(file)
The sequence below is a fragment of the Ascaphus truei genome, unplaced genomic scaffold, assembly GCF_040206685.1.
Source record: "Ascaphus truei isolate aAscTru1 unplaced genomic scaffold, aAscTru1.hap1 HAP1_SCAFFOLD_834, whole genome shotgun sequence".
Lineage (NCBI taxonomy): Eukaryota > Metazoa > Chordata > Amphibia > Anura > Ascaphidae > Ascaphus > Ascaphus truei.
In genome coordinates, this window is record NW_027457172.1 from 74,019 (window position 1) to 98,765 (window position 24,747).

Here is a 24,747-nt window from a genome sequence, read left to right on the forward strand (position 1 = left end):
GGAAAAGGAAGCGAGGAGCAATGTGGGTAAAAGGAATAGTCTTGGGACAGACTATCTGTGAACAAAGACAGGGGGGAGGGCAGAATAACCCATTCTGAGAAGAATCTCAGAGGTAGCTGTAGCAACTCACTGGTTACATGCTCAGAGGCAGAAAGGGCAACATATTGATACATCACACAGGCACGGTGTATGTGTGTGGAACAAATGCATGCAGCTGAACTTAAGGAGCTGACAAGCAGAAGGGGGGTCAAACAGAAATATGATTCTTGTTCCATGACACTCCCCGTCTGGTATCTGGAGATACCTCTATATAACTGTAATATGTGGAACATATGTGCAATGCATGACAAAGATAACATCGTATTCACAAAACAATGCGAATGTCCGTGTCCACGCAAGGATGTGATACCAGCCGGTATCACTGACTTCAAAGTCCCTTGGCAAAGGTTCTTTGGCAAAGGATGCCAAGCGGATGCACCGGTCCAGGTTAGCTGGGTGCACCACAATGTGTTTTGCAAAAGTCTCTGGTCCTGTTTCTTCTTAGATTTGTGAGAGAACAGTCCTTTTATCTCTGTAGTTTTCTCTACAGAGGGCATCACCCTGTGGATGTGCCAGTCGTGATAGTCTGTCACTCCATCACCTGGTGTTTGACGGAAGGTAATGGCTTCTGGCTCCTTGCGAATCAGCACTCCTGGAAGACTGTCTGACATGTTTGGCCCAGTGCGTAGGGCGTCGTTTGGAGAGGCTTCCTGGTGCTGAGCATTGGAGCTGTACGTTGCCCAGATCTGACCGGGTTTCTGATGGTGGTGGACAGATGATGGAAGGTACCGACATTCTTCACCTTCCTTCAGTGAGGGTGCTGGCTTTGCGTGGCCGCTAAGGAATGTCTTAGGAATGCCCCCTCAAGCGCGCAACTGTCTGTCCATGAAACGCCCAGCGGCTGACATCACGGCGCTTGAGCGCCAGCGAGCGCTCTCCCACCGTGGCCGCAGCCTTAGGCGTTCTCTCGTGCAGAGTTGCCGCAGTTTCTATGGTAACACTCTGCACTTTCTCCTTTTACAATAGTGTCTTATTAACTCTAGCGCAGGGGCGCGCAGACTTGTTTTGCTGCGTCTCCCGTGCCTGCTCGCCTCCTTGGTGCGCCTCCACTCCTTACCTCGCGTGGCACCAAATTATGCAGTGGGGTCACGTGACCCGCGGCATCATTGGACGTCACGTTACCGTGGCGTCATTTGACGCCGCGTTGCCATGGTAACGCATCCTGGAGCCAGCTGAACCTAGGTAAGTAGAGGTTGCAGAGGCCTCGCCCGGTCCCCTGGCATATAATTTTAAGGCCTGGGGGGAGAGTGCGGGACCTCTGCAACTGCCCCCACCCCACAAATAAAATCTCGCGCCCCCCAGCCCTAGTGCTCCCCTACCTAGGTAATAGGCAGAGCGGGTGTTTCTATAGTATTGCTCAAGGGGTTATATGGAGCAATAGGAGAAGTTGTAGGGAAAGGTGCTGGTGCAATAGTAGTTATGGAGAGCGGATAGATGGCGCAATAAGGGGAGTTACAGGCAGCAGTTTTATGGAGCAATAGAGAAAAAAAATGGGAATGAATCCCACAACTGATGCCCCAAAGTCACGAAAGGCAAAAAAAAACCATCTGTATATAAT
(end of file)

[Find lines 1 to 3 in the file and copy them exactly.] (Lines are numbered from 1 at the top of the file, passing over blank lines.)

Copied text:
The sequence below is a fragment of the Ascaphus truei genome, unplaced genomic scaffold, assembly GCF_040206685.1.
Source record: "Ascaphus truei isolate aAscTru1 unplaced genomic scaffold, aAscTru1.hap1 HAP1_SCAFFOLD_834, whole genome shotgun sequence".
Lineage (NCBI taxonomy): Eukaryota > Metazoa > Chordata > Amphibia > Anura > Ascaphidae > Ascaphus > Ascaphus truei.